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Want to Start a business – Here is the Corporate Structure you can choose!

India is a country that has undergone significant economic growth in the last decade, with many opportunities opening up for both local and foreign investors. To start a business in India, it is essential to choose the right corporate structure that suits your needs. The choice of corporate structure depends on various factors such as size of the business, ownership, liability, and taxation. In this article, we will explore some of the most popular options of corporate structures in India and their taxation implications.

Sole Proprietorship –
A sole proprietorship is the simplest and most common form of business structure in India. In this structure, the business is owned and managed by a single individual. The proprietor has unlimited liability and is personally responsible for all the debts and obligations of the business. As a sole proprietorship is not a separate legal entity, the proprietor is taxed on the business profits as part of their individual income tax. Individual income is taxed at Slab rates starting from 5% to 45%.
Partnership –

A partnership is a business structure where two or more individuals share ownership of the business. Partnerships are governed by a partnership agreement that outlines the responsibilities, profit sharing, and liabilities of each partner. Partnerships can be either general or limited. In a general partnership, each partner has unlimited liability, whereas in a limited partnership, there is at least one general partner with unlimited liability and one or more limited partners with limited liability. Partnerships are taxed as a separate entity at rate of 30%, with the profits being taxed at the individual tax rate of each partner.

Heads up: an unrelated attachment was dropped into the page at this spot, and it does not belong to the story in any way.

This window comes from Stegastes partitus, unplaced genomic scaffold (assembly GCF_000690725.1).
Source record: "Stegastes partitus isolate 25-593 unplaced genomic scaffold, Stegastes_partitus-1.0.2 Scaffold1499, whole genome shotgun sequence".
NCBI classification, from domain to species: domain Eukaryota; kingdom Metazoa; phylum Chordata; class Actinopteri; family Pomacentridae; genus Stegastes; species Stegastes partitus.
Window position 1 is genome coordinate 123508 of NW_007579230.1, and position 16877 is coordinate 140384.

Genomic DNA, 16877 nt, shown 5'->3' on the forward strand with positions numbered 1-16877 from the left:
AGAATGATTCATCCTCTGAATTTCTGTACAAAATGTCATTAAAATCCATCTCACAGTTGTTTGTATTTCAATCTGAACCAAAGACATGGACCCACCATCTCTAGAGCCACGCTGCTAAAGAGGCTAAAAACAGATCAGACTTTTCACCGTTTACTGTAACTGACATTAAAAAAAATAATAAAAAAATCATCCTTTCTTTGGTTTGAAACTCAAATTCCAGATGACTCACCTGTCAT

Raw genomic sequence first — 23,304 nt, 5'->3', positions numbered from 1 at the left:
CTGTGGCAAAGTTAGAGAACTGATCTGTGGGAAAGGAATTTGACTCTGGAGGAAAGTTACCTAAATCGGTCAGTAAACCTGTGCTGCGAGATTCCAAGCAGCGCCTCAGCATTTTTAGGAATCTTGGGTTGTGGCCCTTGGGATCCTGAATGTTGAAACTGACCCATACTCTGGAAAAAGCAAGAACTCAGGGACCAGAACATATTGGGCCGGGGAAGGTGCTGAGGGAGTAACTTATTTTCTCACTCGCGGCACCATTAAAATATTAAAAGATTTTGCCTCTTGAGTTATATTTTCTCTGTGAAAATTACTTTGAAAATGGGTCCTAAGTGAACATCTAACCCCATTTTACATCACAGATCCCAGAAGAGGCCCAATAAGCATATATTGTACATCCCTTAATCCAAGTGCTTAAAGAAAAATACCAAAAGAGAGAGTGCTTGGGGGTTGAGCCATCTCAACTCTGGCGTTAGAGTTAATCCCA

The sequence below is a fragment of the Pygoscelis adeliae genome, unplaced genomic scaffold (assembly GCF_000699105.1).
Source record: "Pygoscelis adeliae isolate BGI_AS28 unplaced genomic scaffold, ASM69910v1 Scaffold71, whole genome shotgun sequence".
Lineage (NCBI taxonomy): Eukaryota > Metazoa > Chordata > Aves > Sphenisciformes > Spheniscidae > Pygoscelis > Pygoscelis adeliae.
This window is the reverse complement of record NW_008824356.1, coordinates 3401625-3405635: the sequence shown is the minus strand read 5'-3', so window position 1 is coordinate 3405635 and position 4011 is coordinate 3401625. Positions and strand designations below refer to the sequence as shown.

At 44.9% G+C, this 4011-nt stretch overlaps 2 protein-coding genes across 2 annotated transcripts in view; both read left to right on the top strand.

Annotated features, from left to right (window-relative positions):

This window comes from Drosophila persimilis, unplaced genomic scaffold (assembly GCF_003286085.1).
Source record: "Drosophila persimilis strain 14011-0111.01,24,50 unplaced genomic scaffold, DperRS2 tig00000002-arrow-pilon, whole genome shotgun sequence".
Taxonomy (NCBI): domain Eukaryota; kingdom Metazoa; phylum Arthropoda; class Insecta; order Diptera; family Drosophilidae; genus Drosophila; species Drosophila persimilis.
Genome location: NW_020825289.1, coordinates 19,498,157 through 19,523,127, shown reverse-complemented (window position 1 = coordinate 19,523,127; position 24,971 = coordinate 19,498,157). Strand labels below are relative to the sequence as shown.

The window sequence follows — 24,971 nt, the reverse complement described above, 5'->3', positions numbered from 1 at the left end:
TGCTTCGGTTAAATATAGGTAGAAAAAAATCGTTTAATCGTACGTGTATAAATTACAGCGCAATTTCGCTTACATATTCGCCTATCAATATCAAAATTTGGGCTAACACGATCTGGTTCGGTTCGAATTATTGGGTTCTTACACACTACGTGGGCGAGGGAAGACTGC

Limited Liability Partnership (LLP) –

An LLP is a hybrid structure that combines the benefits of a partnership and a corporation. In an LLP, each partner has limited liability for the debts and obligations of the business. LLPs are governed by the LLP Act, 2008 and are required to register with the Registrar of Companies (ROC). LLPs are taxed as a separate entity, with the profits being taxed at a flat rate of 30%.

Private Limited Company (Pvt Ltd) –

A Pvt Ltd company is a popular structure for small to medium-sized businesses. It is a separate legal entity from its owners and shareholders and offers limited liability protection. Pvt Ltd companies are governed by the Companies Act, 2013 and are required to register with the ROC. Pvt Ltd companies can have up to 200 shareholders and are not allowed to raise funds from the public. Pvt Ltd companies are taxed at a range of 15% – 30% on their profits.

Public Limited Company (Ltd) –

A Ltd company is a larger version of a Pvt Ltd company and can raise funds from the public through the sale of shares. A Ltd company is required to have a minimum of seven shareholders and must register with the ROC. Public companies are subject to more stringent regulations than Pvt Ltd companies Ltd companies are taxed same as Pvt Companies.

One Person Company (OPC) –

An OPC is a new corporate structure introduced by the Companies Act, 2013. It is similar to a Pvt Ltd company, but with only one member or shareholder. The shareholder has limited liability and is responsible for the debts and obligations of the company. OPCs are suitable for small businesses with a single owner. OPCs are taxed same as Pvt Companies.

In conclusion, choosing the right corporate structure is crucial when starting a business in India, as it can affect the legal and financial liabilities of the business. In addition to this, it is important to consider the taxation implications of each structure, as this can have a significant impact on the profitability of the business. Therefore, it is advisable to seek professional advice before deciding on a particular corporate structure.

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